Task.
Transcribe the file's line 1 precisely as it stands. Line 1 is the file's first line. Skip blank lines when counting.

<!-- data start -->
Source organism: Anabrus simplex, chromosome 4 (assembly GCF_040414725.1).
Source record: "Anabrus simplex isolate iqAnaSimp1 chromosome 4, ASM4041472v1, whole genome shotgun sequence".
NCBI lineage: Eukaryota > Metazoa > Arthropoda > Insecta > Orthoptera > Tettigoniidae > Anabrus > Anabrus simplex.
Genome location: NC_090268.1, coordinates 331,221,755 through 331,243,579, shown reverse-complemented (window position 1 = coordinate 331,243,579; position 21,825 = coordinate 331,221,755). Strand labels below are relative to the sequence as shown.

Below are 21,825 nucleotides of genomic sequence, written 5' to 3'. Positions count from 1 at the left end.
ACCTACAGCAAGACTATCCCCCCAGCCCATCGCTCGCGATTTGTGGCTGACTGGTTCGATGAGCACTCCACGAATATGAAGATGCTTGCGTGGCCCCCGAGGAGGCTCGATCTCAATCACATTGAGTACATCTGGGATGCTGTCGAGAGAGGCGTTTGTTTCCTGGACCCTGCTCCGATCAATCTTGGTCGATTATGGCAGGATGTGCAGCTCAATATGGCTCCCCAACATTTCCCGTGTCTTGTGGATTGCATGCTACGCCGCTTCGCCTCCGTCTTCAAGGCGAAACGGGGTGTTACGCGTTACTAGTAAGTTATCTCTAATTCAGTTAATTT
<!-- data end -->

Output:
Source organism: Anabrus simplex, chromosome 4 (assembly GCF_040414725.1).